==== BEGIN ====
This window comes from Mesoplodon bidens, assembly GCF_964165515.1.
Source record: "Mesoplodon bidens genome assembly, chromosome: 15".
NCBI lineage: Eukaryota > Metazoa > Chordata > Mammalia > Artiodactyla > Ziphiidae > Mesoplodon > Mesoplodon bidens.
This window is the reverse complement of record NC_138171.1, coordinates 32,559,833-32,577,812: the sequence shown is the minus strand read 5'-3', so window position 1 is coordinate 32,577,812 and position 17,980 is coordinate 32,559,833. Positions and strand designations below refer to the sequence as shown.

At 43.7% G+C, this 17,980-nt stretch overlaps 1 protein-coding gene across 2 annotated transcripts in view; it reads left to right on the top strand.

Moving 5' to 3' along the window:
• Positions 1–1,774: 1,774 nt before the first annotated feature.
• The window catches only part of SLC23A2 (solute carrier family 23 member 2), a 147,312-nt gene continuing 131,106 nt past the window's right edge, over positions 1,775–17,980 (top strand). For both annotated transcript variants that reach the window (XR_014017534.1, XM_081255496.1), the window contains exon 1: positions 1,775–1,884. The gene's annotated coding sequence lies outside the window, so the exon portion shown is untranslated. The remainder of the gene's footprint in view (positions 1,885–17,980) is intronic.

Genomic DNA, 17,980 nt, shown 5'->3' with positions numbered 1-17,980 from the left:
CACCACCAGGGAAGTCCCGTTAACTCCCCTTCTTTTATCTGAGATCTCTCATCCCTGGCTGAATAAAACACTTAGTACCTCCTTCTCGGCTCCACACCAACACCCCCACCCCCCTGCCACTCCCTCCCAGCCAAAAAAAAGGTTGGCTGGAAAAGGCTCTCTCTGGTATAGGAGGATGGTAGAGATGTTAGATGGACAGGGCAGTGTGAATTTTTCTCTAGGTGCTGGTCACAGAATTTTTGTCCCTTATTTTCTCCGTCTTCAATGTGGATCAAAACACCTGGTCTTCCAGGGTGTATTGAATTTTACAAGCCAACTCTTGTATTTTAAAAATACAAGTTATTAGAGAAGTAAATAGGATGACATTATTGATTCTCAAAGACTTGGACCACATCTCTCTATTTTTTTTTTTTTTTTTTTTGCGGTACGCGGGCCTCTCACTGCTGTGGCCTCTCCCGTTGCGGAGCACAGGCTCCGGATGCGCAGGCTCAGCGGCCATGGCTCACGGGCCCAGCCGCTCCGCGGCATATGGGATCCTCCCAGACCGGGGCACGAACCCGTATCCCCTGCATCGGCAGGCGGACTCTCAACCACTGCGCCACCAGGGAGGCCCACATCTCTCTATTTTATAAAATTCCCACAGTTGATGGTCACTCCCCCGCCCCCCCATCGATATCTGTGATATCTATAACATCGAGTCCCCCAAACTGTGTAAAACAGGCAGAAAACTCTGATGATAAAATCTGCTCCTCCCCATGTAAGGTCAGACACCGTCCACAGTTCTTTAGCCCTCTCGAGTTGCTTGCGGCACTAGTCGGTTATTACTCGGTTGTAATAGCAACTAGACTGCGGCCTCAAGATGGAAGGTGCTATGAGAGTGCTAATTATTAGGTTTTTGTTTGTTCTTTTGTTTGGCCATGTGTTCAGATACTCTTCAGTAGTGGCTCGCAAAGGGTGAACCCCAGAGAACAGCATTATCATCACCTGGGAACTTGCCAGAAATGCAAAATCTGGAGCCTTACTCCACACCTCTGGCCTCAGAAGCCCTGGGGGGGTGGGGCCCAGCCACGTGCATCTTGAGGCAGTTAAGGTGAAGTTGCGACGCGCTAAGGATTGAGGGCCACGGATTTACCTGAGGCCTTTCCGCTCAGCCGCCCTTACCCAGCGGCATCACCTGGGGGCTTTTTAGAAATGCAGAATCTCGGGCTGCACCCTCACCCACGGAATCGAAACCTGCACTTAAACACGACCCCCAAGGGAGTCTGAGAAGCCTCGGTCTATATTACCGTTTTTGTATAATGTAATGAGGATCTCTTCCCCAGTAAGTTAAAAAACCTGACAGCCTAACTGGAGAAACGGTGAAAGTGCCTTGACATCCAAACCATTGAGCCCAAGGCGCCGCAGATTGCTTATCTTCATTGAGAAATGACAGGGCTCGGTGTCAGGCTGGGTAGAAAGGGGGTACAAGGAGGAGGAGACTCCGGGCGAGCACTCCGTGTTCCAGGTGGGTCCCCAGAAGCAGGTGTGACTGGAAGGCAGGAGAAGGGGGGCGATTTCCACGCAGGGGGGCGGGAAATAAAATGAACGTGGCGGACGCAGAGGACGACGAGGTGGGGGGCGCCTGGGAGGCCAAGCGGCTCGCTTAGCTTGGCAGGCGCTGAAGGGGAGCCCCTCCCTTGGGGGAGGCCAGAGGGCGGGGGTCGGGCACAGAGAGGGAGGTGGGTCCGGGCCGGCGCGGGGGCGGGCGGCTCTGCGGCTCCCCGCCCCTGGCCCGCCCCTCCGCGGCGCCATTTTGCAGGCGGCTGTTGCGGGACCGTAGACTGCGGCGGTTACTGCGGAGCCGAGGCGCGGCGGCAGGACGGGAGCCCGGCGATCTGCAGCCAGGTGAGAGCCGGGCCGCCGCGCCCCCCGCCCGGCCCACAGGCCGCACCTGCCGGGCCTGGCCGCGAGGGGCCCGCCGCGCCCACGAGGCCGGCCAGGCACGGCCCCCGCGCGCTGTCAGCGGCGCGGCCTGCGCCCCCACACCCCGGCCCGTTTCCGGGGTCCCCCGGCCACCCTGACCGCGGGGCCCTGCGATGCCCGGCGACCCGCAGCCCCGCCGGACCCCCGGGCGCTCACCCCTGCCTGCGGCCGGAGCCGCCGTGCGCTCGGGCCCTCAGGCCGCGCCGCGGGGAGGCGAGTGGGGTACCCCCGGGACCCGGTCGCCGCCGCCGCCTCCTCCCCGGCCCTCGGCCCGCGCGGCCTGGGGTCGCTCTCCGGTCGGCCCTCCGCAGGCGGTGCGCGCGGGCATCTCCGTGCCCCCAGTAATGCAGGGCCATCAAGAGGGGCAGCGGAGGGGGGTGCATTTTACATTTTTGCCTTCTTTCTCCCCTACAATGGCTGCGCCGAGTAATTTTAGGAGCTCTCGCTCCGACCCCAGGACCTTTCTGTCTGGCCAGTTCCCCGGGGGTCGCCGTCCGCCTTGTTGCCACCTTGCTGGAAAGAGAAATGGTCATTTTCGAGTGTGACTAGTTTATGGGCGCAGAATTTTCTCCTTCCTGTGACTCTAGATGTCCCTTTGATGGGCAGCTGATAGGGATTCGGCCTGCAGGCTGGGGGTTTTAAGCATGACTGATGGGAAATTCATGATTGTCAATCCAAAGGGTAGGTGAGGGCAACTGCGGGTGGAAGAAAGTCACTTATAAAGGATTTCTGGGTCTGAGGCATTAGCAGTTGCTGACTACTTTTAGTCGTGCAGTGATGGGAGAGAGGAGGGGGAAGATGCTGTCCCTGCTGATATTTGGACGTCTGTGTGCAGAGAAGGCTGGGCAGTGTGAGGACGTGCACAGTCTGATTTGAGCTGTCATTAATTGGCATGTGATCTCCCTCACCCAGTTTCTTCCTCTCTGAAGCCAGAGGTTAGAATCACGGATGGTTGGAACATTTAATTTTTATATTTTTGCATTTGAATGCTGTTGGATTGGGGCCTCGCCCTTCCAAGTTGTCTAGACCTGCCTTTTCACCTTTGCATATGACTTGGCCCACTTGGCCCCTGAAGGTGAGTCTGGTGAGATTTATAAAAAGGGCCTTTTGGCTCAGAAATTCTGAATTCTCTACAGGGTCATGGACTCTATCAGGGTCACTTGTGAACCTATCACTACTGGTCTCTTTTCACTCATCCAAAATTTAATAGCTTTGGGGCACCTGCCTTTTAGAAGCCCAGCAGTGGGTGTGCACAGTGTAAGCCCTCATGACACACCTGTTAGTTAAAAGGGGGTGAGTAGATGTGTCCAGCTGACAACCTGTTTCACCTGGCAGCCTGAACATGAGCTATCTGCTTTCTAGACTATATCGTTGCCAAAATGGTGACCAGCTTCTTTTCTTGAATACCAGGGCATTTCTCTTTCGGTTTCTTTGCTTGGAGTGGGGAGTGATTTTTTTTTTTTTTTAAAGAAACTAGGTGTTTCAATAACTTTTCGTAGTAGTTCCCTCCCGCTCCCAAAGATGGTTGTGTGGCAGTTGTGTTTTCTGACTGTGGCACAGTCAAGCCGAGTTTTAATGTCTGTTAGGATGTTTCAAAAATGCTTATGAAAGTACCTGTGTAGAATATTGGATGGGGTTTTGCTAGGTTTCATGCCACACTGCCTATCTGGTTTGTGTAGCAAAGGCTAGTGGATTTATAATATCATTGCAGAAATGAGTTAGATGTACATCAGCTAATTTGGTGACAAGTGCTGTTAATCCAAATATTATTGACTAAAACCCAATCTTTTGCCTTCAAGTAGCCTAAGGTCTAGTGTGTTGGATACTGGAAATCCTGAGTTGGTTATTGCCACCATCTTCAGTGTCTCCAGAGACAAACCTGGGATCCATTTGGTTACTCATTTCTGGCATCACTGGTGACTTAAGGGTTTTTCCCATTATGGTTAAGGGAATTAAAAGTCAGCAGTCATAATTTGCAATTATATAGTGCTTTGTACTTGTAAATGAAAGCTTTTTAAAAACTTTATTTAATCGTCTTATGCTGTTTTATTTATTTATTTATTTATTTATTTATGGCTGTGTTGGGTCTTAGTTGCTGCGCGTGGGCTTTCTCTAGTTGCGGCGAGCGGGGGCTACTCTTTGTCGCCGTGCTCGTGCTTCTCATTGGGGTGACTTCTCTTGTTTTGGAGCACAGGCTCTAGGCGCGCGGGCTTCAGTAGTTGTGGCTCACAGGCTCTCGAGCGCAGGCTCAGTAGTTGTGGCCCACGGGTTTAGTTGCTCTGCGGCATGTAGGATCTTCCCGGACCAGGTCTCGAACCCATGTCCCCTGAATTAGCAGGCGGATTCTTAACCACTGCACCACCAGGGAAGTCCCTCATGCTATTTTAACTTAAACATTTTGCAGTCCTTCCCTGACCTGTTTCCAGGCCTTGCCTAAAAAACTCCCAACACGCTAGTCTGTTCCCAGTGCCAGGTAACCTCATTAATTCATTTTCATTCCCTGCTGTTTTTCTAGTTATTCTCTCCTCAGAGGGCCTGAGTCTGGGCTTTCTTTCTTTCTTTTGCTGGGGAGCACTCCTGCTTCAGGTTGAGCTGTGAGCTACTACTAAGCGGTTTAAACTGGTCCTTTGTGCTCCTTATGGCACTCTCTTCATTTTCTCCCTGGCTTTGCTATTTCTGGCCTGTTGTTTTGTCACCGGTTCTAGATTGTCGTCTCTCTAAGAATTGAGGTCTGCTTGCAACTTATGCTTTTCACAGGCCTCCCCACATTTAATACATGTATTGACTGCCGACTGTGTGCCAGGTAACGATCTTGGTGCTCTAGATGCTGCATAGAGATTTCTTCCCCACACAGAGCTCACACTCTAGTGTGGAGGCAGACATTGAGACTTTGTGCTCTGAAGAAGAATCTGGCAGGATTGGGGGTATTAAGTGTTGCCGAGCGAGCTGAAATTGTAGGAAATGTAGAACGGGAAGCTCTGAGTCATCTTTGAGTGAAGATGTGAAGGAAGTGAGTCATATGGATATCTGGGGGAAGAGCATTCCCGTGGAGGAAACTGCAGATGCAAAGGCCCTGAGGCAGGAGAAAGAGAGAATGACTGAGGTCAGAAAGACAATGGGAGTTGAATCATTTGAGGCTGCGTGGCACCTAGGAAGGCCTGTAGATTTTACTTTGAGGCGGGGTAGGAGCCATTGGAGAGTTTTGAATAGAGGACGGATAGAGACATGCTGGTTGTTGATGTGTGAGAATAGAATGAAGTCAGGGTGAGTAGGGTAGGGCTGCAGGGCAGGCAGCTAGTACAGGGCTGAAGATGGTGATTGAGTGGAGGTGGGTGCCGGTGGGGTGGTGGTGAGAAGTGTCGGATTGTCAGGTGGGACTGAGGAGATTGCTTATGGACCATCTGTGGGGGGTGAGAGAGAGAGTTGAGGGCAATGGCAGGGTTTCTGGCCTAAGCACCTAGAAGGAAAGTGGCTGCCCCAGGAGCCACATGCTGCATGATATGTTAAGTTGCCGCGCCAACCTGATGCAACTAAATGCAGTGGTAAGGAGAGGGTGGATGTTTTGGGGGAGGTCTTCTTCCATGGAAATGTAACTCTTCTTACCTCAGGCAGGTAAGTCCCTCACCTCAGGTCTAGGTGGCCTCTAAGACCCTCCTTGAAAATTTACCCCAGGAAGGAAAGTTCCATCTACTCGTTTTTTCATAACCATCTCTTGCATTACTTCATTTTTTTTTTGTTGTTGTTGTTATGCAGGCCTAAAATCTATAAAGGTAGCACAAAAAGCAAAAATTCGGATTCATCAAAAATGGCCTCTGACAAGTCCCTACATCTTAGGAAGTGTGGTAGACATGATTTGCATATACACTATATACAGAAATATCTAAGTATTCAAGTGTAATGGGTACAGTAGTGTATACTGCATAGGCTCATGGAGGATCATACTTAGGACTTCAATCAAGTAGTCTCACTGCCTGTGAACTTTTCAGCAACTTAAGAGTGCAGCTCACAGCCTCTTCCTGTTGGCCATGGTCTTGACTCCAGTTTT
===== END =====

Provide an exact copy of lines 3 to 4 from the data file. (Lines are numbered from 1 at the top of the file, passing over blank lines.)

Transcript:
NCBI lineage: Eukaryota > Metazoa > Chordata > Mammalia > Artiodactyla > Ziphiidae > Mesoplodon > Mesoplodon bidens.
This window is the reverse complement of record NC_138171.1, coordinates 32,559,833-32,577,812: the sequence shown is the minus strand read 5'-3', so window position 1 is coordinate 32,577,812 and position 17,980 is coordinate 32,559,833. Positions and strand designations below refer to the sequence as shown.